It’s not every day that you wake up to the sight of a dead deer in your garden! I was first alerted to the fact when my dogs hadn’t come to whine at the door after being let out. My 7-year-old went to find them and see if they had gone into the woods at the bottom of our garden. She returned and said that there was something lying down behind the dog, I asked how big and she said she didn’t know. I was expecting to find a frog or maybe a bird but was confronted by the above.
I wasn’t sure whether to let my 2-year-old see it, she really wanted to see the ‘reindeer’ but I thought she might be frightened. However, I’m always keen to avoid sheltering my children so we went to the bottom of the garden so that I could gauge her response.
She was in fact absolutely fascinated by it. It isn’t often that you will get the chance to see a deer that close so we could look at it and talk about it. I pointed out its hoofs and she said
maybe it will get proper feet – does it have to go like this? (standing on tiptoe).
From the outset I talked about how it was dead. I think children are very matter of fact about such things and their questions should be answered honestly but in a sensitive manner. She saw that it had hurt its legs and was very concerned,
Maybe we could put it in the shower or in the bath and make its leg better?
I explained that we couldn’t put it in the bath and that we didn’t need to make it better because the deer didn’t hurt anymore, he couldn’t feel it because he was dead
Does it have arms?
No it has 4 legs like the dogs. Most animals don’t have arms.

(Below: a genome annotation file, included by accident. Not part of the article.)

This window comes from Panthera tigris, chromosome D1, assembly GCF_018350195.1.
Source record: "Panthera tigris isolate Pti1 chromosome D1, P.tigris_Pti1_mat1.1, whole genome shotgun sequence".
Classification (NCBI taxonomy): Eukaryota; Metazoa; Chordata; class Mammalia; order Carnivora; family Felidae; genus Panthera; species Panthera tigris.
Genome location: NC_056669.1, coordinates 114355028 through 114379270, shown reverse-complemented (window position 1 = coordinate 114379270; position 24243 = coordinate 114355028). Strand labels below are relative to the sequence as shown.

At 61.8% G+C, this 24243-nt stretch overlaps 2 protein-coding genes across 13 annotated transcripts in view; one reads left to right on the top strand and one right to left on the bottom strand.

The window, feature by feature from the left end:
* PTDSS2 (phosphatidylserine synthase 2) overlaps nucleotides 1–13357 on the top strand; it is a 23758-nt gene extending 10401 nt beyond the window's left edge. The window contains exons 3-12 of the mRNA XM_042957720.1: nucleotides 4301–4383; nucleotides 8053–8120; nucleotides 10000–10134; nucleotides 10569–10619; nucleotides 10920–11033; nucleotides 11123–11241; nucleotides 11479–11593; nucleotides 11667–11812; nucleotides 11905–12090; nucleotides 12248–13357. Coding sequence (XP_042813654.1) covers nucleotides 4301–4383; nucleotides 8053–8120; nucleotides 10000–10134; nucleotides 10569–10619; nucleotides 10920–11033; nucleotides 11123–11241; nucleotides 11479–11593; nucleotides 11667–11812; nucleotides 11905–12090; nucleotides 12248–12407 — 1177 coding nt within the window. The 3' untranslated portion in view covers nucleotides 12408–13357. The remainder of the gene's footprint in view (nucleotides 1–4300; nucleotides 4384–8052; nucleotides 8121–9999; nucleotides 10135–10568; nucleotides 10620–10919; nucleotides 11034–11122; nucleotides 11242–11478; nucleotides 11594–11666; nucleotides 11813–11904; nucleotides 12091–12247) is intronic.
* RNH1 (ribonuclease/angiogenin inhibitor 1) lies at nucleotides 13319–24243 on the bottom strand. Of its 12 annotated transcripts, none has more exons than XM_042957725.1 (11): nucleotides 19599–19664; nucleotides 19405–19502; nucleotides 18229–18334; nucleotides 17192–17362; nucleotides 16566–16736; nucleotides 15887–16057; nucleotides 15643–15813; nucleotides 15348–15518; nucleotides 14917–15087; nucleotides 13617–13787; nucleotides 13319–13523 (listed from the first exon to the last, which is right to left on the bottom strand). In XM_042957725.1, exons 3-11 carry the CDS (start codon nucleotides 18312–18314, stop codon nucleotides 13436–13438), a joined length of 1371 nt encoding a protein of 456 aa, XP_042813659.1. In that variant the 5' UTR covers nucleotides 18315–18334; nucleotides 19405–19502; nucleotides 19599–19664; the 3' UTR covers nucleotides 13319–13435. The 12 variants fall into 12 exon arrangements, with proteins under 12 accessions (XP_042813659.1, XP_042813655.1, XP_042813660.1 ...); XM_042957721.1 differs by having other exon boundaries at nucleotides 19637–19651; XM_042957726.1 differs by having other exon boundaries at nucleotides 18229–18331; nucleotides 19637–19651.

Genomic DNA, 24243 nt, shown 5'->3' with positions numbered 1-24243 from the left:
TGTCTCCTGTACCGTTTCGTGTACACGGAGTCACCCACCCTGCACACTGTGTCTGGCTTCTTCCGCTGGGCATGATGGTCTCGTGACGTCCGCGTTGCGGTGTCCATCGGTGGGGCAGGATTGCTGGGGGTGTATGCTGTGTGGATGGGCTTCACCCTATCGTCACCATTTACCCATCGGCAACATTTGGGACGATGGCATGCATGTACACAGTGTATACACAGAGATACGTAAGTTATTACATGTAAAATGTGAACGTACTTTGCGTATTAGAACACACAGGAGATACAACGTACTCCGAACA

But we have arms.
Perhaps when we talked about the deer not feeling hurt, she was thinking of feeling as touch.
Not that it’s likely that many of you will encounter a dead deer in your garden, but would you know what to do if you did? Probably not, well neither did I and it took about 2 hours to find the answer. First port of call the vets – I thought they might be able to point me in the right direction. They gave me the number of the RSPCA and the local council. According to the council a wild animal can only be collected from the roadside or public place, if it is on private property then the disposal is your own responsibility. If I couldn’t find anyone to collect it then it became an environmental health issue and they would come and collect it. The RSPCA suggested I contact DEFRA . They said that they would normally advise people to dispose of animals in normal refuse, but that a deer probably wouldn’t fit! Their advice was to call the council again. The senior staff at the council finally authorised collection free of charge.
The men arrived and my 2-year-old delighted in showing them the way, saying ‘we think it is dead’. I think they had visions of an animal that as soon as they moved it would start kicking out – I reassured them that it was dead. The small antlers were caught around the tree and the deer was too big to fit in the bag they had brought so they carried it up the garden.
Oh look it’s awake now
my daughter said when she saw its eyes wide open. She wanted to see them put it in the van and know where it was going. I told her that they would probably bury it. They put it in a yellow bag and onto the truck.
Are the mummy and daddy reindeer dead?
I don’t think so, they might be looking for it – poor deer
It’s alright reindeer you’ll get better soon.
We waved goodbye to the deer and the men. So that was her first experience of death – we will see what other questions it raises in the coming days. For now she has gone to bed with her cuddly reindeer kissing it’s legs and telling it she will give it a plaster to make it better.